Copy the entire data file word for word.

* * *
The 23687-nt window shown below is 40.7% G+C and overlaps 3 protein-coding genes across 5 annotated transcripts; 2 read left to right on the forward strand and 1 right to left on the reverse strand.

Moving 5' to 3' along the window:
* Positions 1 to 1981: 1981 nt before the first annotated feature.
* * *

The 23687-nt window shown below is 40.7% G+C and overlaps 3 protein-coding genes across 5 annotated transcripts; 2 read left to right on the forward strand and 1 right to left on the reverse strand.

Moving 5' to 3' along the window:
* Positions 1 to 1981: 1981 nt before the first annotated feature.